What Democracy Abuse Looks Like

 

Here are a few broad-brush examples of how this screw-you attitude toward the idea of a balanced, strong, cooperative American family is playing out right now:

 

Most conservatives now openly reject the very idea of democracy. Whether it’s corporatists seeking to own every branch of government and privatize every public institution, security and intelligence types cracking down on our civil liberties, or Christian nationalists out to turn the country into a theocracy, conservatives are increasingly united by the conviction that Americans cannot be trusted to govern ourselves.

 

According to Dave Johnson [3], if you really want to understand just how hostile conservatives are to the very idea of democracy, and how debased their discourse has become on the subject, just take some of their favorite sayings and substitute the word “government” with either “democracy” or “we, the people.”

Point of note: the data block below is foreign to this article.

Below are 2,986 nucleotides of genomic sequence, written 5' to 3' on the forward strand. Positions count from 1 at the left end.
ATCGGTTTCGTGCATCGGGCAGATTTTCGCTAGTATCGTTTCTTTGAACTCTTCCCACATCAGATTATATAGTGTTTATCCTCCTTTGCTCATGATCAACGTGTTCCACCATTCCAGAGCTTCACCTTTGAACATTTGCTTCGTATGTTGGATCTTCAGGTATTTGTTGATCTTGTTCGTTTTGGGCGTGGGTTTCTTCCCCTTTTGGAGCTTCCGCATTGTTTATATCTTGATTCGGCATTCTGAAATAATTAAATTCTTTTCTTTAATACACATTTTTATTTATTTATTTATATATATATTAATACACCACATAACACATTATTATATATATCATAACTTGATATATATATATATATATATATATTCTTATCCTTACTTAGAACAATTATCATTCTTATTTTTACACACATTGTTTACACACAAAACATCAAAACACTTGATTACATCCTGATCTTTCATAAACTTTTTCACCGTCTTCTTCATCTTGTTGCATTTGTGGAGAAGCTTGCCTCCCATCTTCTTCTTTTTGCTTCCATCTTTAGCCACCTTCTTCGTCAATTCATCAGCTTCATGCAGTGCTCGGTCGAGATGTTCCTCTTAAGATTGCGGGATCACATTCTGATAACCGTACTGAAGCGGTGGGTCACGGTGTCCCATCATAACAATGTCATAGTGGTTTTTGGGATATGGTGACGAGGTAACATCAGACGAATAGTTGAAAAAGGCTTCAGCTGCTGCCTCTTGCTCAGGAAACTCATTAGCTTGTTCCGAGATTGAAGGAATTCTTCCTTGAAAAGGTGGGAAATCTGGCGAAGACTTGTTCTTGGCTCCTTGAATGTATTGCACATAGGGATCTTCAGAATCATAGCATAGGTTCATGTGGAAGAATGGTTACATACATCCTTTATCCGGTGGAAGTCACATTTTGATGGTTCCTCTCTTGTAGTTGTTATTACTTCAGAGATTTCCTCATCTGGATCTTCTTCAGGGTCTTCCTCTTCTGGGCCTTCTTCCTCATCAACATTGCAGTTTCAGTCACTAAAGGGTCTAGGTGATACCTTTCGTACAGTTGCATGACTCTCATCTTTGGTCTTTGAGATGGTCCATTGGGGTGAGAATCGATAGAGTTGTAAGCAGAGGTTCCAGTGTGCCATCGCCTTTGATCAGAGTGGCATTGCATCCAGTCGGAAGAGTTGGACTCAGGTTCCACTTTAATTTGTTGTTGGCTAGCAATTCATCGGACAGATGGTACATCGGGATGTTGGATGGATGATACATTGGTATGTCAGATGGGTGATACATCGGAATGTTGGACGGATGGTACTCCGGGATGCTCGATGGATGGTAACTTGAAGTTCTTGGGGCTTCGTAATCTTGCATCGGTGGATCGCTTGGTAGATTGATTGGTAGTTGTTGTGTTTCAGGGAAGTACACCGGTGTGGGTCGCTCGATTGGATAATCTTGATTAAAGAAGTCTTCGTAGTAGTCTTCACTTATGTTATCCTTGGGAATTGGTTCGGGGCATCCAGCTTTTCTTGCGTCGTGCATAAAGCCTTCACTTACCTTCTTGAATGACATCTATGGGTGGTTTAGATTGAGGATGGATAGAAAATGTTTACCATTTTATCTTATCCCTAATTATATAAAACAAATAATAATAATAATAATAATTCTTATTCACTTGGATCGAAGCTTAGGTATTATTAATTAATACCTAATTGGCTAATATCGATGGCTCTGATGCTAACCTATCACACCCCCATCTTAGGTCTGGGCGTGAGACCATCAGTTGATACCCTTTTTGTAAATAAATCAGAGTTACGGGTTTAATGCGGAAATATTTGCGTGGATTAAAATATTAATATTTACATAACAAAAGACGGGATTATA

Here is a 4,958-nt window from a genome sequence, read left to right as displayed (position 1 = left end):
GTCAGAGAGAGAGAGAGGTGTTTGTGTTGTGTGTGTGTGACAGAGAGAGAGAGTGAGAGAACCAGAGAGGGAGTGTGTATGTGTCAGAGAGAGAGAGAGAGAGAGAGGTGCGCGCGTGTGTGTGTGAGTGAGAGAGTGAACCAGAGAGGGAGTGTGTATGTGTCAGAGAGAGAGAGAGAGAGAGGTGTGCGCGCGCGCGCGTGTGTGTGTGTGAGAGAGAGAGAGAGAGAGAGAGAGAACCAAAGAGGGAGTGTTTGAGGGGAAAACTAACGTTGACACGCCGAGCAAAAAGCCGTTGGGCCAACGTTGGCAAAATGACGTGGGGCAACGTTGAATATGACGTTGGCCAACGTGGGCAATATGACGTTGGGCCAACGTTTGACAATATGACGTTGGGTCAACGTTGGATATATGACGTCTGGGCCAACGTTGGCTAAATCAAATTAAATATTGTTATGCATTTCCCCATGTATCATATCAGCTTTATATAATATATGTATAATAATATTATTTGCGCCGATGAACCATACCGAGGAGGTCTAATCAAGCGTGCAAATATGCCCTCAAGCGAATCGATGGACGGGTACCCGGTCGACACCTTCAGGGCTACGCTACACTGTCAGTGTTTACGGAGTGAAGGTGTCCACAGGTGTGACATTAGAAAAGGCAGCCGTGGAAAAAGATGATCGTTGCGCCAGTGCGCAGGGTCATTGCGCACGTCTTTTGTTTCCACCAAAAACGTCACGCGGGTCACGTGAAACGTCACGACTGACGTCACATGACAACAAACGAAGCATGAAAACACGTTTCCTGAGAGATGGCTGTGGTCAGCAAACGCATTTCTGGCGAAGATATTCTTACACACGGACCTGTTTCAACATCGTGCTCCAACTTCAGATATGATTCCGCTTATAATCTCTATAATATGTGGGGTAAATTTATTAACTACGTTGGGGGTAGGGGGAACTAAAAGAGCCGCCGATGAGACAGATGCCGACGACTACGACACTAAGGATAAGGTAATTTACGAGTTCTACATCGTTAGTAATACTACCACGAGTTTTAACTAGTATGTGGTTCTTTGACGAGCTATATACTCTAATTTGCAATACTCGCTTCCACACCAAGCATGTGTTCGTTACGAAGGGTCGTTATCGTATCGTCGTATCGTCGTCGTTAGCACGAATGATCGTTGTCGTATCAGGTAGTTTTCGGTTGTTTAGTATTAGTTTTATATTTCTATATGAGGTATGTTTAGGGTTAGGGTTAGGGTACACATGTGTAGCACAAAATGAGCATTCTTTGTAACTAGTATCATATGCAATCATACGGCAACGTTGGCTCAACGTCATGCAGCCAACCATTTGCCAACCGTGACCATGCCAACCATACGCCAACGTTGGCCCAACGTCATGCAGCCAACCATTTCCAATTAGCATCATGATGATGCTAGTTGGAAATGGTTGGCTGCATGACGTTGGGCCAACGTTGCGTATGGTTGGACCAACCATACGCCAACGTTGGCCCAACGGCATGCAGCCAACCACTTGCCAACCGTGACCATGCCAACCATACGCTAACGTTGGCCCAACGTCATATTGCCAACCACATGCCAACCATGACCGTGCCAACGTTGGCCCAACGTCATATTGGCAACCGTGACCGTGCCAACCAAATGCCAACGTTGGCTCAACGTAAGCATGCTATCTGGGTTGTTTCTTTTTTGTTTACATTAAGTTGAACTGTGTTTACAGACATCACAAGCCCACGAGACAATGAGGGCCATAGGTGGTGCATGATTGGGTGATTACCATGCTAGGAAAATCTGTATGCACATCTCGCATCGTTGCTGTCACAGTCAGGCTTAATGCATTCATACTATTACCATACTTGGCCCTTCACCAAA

So: “government is the problem, not the solution” becomes “democracy is the problem” — or, perhaps worse: “we, the people are the problem.” Likewise: “smaller government” becomes “smaller democracy” and a smaller role for we, the people.  The idea that “government destroys liberty” is clearly code for “democracy destroys liberty.” And so on. (It’s a great game you can play at home — fun for the whole family!)

 

Along these same lines — and despite the conspicuous way the Tea Party fetishizes the Constitution — it’s increasingly evident that the future they have in mind very explicitly does not include the Bill of Rights, a people’s Congress, the ability to petition our government, or the right to appeal to the courts for redress. I don’t have to enumerate the violations on this front, but I do encourage progressives to start seeing these assaults on our rights as clear evidence that our opponents fundamentally do not trust democracy, and are very deliberately out to destroy the constitutional rules that ours runs on.

 

They also don’t trust diversity in any form. They’re actively hostile to the idea of E pluribus unum — out of the many, one. Anybody who’s not white, straight, Christian, conservative, and male is inherently not-American. And the only acceptable function of government is to keep those Others — both here, and abroad — firmly in their place. The nightly news is full of fresh assaults on the rights of those who don’t fit their narrow definition of Real Americans.